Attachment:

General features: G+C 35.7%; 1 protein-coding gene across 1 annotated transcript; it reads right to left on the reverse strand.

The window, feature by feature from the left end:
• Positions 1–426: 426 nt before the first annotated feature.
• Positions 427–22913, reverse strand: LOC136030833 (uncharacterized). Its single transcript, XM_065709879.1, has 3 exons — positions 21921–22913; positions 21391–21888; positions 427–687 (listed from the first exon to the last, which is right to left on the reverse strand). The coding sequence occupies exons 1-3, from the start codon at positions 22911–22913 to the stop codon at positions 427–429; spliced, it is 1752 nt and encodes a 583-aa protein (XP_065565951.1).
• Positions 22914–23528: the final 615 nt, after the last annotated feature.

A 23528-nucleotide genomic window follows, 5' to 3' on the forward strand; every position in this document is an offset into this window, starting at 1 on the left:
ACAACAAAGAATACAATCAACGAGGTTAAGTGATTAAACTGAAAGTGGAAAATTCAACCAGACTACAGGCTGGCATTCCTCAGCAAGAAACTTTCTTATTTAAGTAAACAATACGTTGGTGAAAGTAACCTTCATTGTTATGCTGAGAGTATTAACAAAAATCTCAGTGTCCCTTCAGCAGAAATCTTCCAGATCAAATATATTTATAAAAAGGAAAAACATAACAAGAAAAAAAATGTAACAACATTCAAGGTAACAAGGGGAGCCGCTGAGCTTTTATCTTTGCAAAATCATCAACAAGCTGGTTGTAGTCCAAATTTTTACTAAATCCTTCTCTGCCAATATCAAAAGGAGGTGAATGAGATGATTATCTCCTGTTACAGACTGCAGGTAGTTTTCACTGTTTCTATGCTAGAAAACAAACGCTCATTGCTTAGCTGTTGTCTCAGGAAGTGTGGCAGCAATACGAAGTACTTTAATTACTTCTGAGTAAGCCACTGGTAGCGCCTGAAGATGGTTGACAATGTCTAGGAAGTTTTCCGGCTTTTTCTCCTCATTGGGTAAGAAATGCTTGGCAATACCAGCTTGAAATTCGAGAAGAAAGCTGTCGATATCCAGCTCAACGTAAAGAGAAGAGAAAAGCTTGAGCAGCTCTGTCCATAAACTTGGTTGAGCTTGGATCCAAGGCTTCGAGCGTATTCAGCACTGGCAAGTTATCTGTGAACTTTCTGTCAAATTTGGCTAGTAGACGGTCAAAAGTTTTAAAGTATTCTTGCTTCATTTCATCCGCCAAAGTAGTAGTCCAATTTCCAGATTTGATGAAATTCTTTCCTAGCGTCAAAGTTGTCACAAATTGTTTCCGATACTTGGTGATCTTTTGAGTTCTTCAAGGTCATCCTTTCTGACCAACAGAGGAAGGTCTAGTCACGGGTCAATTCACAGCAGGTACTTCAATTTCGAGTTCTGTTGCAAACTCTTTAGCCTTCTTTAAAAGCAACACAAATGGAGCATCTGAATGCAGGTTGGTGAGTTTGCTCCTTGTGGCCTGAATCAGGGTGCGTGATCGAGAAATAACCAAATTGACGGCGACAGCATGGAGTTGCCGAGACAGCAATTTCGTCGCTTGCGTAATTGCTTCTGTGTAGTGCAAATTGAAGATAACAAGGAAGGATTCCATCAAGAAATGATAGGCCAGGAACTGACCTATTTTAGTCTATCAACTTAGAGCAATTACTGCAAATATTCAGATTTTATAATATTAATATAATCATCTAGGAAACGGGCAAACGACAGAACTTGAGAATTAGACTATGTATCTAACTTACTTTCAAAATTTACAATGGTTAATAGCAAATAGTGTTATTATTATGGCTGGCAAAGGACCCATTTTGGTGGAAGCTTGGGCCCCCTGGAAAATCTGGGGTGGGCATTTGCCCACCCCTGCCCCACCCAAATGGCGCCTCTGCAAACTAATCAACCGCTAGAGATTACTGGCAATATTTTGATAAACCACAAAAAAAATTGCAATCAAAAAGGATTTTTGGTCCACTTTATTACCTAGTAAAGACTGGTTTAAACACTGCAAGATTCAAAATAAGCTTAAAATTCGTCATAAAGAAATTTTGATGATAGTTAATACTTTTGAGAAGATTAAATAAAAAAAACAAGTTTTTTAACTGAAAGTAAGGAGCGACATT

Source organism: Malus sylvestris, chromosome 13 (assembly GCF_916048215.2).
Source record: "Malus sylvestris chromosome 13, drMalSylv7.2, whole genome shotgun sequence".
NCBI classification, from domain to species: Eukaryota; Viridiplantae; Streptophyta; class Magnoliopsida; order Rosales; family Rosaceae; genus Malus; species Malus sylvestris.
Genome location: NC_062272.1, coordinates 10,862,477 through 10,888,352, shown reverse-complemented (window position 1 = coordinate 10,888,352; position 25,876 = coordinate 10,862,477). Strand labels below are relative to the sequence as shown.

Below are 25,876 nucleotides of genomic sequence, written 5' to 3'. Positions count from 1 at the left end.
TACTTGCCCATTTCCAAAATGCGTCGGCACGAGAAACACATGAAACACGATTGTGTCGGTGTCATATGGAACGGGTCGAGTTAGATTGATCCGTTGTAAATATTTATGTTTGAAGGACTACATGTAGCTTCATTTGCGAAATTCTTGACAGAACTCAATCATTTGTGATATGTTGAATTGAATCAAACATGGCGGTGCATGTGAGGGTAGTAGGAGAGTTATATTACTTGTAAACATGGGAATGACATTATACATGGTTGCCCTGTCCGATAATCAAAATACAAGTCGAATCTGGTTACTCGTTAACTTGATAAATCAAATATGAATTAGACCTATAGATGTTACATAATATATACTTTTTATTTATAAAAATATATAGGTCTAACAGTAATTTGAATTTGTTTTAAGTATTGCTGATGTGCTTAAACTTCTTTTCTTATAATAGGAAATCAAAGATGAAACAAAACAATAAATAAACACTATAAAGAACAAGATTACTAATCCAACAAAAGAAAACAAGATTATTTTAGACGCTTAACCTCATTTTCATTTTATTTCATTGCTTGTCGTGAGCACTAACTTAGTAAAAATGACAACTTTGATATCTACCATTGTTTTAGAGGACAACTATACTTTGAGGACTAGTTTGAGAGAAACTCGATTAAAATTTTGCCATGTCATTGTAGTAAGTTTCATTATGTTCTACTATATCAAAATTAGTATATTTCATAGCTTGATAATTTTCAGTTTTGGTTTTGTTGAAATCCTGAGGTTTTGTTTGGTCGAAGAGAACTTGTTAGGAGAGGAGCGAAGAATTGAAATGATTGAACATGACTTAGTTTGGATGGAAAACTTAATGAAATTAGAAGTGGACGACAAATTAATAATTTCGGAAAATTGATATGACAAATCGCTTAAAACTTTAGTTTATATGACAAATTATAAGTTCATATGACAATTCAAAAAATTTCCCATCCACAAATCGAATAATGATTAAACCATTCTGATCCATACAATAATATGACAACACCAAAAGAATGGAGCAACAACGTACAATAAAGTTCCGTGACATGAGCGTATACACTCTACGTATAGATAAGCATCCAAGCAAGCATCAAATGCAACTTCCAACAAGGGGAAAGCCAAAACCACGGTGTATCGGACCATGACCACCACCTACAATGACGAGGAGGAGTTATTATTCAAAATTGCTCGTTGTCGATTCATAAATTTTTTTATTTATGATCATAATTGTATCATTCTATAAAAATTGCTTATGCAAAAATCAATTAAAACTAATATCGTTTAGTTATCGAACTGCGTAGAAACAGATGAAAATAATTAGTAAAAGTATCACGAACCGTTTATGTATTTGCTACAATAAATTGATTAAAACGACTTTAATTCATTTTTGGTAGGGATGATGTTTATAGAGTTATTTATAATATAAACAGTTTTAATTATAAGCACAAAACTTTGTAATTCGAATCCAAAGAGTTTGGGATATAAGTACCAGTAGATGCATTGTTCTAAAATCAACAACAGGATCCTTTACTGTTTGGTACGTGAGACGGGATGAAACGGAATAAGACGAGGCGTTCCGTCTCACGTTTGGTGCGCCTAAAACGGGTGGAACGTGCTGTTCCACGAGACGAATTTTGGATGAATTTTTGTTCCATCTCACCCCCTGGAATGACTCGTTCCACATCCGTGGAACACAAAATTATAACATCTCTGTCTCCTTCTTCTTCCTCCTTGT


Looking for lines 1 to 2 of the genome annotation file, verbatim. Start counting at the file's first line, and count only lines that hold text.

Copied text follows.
General features: G+C 35.7%; 1 protein-coding gene across 1 annotated transcript; it reads right to left on the reverse strand.

The window, feature by feature from the left end: